Thursday, May 2, 2013

A unique baseball record tying fact

On May 2, 1954 in a doubleheader against the New York Giants; St. Louis Cardinal right fielder Stan Musial hit five home runs.  There were 26,662 in attendance that Sunday afternoon at St. Louis’ Busch Stadium to see him do what no other Major League player had accomplished.   In the first game, Musial hit three home runs and drove in six runs in the Cardinal’s 10 – 6 victory.  He hit 2 homers and drove in three runs in the nightcap, but the Giants won 9 – 7.  The baseball Hall of Famer finished the season with 35 home runs, 126 runs batted in, and a .330 batting average. 

In the stands at Busch Stadium that spring afternoon with his father was eight year old African American Nate Colbert.  Musial was little Nate’s favorite Cardinal ballplayer.  Ten years later, Colbert was signed by the Cardinals as an amateur free agent; but they lost him to the Houston Astros in the 1965 Rule Five draft.  Colbert never played a game in his hometown team’s uniform.  The Astros traded him to the San Diego Padres in 1969.

On August 1, 1972; in Colbert’s fourth season with the Padres, he tied the record he saw Stan Musial set in 1954.  Colbert hit five home runs in a doubleheader against the Atlanta Braves at Fulton County Stadium in Atlanta.  He hit two home runs and drove in five runs as the Padres won the first game 9-0 and hit three homers driving in eight runs in his team’s 11 -7 victory in the nightcap.  For the second time in his six years with the Padres, Colbert hit 38 home runs in 1972 and he was a three time National League All-Star with the team.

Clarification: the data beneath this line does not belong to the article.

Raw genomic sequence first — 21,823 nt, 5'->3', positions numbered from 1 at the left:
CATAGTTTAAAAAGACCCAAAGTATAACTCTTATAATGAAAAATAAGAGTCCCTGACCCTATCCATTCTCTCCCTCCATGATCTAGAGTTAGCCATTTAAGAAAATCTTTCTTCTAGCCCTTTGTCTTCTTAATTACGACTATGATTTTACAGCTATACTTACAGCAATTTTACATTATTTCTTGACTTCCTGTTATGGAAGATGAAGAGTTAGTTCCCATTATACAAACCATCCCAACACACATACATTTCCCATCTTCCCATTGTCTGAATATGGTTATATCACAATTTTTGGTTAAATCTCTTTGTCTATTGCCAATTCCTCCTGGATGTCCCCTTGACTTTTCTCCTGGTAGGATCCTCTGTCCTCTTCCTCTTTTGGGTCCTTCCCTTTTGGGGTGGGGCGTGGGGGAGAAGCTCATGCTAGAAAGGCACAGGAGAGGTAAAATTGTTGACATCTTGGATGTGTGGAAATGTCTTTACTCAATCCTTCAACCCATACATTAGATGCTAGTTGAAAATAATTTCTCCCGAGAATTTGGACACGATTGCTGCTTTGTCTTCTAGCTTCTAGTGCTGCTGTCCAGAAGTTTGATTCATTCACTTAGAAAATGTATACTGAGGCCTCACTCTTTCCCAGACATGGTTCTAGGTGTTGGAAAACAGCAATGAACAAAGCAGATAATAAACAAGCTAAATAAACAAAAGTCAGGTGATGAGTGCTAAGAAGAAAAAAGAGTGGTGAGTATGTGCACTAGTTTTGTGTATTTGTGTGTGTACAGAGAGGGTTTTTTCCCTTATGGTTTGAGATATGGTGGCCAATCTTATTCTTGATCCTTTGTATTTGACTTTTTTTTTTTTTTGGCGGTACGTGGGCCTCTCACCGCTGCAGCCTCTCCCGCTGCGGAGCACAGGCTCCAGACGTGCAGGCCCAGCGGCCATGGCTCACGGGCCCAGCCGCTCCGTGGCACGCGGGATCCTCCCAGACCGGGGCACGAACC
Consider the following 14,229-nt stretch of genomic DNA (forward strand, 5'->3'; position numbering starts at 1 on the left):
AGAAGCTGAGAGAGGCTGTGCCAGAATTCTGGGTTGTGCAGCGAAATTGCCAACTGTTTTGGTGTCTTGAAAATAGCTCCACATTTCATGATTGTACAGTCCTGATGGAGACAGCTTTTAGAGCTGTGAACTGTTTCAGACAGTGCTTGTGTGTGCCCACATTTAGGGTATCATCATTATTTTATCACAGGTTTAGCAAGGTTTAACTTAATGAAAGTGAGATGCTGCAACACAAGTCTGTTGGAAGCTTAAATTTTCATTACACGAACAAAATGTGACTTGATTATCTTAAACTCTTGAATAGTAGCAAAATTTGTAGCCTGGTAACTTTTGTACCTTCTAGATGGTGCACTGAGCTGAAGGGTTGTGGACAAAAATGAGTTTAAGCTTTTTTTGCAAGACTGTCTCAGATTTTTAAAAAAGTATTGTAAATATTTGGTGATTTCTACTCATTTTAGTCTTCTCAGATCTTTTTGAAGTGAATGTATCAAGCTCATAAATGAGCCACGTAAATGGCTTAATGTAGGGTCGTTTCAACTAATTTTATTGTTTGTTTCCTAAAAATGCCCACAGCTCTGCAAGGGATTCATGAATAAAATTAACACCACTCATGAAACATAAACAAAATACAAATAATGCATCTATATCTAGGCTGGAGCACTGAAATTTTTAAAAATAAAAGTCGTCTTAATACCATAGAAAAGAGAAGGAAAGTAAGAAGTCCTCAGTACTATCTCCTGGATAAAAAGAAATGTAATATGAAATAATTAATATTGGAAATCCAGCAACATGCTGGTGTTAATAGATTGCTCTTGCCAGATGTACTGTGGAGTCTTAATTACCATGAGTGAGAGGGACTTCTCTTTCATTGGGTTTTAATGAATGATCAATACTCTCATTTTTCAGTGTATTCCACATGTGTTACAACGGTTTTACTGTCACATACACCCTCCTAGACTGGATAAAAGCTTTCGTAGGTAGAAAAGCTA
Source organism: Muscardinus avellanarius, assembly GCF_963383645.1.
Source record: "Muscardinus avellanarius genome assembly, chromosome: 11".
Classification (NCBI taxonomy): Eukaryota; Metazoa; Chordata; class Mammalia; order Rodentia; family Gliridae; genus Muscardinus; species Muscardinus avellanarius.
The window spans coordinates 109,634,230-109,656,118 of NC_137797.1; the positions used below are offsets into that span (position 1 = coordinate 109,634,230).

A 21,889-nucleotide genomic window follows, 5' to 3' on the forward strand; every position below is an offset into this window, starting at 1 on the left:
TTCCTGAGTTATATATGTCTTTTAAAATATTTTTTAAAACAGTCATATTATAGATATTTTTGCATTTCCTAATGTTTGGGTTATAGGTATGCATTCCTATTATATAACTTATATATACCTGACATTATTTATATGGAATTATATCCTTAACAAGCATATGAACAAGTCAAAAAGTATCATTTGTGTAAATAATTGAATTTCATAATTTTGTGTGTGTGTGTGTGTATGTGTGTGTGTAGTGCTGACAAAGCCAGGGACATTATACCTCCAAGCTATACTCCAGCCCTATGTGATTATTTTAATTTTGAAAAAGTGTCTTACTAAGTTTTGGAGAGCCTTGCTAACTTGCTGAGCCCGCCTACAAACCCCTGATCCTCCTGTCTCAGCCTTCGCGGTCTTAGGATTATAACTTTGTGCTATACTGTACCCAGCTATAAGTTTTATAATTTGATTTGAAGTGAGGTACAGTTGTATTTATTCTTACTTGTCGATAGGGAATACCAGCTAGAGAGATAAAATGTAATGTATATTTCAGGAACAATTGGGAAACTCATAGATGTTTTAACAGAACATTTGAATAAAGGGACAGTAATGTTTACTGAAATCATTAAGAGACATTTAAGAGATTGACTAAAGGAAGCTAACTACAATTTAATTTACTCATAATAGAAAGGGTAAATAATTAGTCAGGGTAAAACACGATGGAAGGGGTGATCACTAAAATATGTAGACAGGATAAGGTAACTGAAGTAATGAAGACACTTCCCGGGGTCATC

Records are meant to be tied or broken.   But Colbert being present to see the record set that he would eventually tie makes this a unique circumstance.   His career did not come close to that of Stan “The Man” Musial.  However, on that August day in 1972, Colbert was able to do what he saw his childhood favorite Cardinal ballplayer do eighteen years earlier.  He and Musial are still the co-holders of the record.

What baseball records have you witnessed being set or broken? 

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